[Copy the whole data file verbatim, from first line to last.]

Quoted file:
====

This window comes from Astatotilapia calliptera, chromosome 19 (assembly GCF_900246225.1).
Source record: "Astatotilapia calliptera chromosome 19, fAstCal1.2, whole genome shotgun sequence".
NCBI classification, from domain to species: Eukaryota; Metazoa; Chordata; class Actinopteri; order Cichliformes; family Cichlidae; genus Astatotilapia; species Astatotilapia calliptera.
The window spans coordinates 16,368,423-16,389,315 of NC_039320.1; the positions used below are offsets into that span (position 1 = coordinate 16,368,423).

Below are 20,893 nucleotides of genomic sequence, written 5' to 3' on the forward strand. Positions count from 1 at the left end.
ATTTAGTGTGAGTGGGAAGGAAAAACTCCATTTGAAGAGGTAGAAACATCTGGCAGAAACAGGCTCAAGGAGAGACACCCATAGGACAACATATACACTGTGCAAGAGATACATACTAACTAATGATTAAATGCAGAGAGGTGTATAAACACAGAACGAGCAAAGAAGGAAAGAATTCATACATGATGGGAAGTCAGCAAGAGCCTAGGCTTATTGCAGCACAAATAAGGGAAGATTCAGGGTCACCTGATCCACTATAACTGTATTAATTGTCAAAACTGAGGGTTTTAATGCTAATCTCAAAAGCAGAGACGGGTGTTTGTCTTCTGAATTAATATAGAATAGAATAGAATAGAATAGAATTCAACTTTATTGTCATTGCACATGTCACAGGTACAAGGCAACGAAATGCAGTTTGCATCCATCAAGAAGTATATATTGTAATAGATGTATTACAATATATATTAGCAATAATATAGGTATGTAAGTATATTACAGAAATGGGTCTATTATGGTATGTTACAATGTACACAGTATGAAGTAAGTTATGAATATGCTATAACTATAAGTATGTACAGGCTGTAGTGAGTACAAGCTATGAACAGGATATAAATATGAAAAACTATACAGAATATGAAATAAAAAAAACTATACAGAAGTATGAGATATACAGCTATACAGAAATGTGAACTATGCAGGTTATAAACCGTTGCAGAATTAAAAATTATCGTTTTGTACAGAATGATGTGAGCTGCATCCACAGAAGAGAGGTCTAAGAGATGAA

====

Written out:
This window comes from Astatotilapia calliptera, chromosome 19 (assembly GCF_900246225.1).
Source record: "Astatotilapia calliptera chromosome 19, fAstCal1.2, whole genome shotgun sequence".
NCBI classification, from domain to species: Eukaryota; Metazoa; Chordata; class Actinopteri; order Cichliformes; family Cichlidae; genus Astatotilapia; species Astatotilapia calliptera.
The window spans coordinates 16,368,423-16,389,315 of NC_039320.1; the positions used below are offsets into that span (position 1 = coordinate 16,368,423).

Below are 20,893 nucleotides of genomic sequence, written 5' to 3' on the forward strand. Positions count from 1 at the left end.
ATTTAGTGTGAGTGGGAAGGAAAAACTCCATTTGAAGAGGTAGAAACATCTGGCAGAAACAGGCTCAAGGAGAGACACCCATAGGACAACATATACACTGTGCAAGAGATACATACTAACTAATGATTAAATGCAGAGAGGTGTATAAACACAGAACGAGCAAAGAAGGAAAGAATTCATACATGATGGGAAGTCAGCAAGAGCCTAGGCTTATTGCAGCACAAATAAGGGAAGATTCAGGGTCACCTGATCCACTATAACTGTATTAATTGTCAAAACTGAGGGTTTTAATGCTAATCTCAAAAGCAGAGACGGGTGTTTGTCTTCTGAATTAATATAGAATAGAATAGAATAGAATAGAATTCAACTTTATTGTCATTGCACATGTCACAGGTACAAGGCAACGAAATGCAGTTTGCATCCATCAAGAAGTATATATTGTAATAGATGTATTACAATATATATTAGCAATAATATAGGTATGTAAGTATATTACAGAAATGGGTCTATTATGGTATGTTACAATGTACACAGTATGAAGTAAGTTATGAATATGCTATAACTATAAGTATGTACAGGCTGTAGTGAGTACAAGCTATGAACAGGATATAAATATGAAAAACTATACAGAATATGAAATAAAAAAAACTATACAGAAGTATGAGATATACAGCTATACAGAAATGTGAACTATGCAGGTTATAAACCGTTGCAGAATTAAAAATTATCGTTTTGTACAGAATGATGTGAGCTGCATCCACAGAAGAGAGGTCTAAGAGATGAA